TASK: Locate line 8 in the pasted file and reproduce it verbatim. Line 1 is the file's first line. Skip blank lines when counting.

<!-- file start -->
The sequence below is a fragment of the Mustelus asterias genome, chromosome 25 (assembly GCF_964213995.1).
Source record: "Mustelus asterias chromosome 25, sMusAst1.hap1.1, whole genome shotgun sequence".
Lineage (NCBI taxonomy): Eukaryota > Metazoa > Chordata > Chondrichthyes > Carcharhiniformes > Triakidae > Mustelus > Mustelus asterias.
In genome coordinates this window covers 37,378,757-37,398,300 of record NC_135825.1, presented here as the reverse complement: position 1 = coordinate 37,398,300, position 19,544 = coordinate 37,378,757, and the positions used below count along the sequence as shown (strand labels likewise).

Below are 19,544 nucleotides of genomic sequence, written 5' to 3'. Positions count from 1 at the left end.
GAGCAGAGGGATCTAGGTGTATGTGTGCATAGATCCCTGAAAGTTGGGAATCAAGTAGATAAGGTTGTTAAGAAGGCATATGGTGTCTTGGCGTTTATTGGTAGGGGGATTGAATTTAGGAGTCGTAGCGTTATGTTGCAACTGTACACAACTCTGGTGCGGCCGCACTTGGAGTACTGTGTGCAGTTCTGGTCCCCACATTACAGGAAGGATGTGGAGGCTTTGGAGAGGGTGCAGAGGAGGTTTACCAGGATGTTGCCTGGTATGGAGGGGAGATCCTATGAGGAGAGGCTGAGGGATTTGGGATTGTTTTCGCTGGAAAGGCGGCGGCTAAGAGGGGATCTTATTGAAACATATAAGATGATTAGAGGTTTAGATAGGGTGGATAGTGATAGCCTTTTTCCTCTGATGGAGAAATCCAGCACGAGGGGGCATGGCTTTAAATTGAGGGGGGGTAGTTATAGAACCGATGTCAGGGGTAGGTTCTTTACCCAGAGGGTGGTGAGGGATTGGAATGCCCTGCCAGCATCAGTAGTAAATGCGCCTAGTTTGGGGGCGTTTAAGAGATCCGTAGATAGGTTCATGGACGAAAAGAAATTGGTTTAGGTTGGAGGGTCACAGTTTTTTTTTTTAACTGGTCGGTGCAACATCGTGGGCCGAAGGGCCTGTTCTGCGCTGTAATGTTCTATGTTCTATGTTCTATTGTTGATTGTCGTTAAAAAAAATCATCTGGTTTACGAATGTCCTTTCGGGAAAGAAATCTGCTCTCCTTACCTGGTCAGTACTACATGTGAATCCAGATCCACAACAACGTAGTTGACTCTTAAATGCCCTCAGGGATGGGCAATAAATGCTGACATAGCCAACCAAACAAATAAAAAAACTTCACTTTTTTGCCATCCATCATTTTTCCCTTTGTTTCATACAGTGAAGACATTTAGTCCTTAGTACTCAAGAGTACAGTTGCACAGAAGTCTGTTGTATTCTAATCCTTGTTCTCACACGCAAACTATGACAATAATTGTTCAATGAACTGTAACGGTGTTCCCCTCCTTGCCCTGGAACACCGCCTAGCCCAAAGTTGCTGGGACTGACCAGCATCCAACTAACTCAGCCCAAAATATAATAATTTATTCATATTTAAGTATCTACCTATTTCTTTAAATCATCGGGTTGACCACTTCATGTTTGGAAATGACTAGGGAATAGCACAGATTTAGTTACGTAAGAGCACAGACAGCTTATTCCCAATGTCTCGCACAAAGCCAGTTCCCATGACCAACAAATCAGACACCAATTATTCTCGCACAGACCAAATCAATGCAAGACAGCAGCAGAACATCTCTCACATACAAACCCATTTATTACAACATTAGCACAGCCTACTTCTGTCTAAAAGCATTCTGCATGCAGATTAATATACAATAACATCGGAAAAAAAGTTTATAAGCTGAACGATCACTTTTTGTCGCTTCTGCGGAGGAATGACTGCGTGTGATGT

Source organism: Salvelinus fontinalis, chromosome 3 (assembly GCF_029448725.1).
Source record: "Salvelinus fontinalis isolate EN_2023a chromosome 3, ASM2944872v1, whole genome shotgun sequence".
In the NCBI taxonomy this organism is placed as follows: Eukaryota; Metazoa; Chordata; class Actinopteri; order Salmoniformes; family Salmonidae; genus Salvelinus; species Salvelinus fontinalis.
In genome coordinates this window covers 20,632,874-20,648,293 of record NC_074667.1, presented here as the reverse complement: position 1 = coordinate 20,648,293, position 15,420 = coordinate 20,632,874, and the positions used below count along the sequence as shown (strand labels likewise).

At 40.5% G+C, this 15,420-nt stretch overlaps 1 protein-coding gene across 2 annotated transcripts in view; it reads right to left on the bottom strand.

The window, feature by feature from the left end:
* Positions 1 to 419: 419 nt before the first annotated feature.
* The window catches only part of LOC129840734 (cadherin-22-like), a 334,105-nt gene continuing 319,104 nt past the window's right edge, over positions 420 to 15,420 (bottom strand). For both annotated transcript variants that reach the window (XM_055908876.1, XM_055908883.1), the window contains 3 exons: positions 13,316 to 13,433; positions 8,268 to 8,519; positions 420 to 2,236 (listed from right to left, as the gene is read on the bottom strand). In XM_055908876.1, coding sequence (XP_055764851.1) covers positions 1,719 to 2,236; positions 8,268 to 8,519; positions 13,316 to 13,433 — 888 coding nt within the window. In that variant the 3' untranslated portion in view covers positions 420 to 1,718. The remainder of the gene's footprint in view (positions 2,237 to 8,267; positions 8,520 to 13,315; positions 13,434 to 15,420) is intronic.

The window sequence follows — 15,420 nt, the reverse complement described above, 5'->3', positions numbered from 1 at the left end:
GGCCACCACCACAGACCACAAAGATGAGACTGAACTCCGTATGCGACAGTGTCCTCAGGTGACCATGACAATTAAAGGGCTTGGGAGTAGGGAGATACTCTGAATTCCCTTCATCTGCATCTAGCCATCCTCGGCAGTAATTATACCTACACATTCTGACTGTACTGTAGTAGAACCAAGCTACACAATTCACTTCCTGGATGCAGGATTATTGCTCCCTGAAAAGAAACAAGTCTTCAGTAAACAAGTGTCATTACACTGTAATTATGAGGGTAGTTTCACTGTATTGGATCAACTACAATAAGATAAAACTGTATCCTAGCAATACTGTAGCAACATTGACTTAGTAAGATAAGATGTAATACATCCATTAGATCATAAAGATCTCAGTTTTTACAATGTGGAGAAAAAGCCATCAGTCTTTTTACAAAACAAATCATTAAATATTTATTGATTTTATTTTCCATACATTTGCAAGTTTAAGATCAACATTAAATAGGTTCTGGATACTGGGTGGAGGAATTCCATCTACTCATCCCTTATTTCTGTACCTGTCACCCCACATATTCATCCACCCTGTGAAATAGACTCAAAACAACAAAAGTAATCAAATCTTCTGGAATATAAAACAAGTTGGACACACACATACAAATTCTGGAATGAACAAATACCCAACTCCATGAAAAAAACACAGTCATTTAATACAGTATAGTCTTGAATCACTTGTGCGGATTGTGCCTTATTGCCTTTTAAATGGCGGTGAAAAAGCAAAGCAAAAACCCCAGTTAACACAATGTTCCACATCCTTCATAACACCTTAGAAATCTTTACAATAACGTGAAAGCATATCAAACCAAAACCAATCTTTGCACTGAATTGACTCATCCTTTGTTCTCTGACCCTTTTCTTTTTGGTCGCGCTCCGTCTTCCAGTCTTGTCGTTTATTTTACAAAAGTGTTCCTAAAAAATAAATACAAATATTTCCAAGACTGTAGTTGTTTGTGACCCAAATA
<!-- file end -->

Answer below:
Source record: "Salvelinus fontinalis isolate EN_2023a chromosome 3, ASM2944872v1, whole genome shotgun sequence".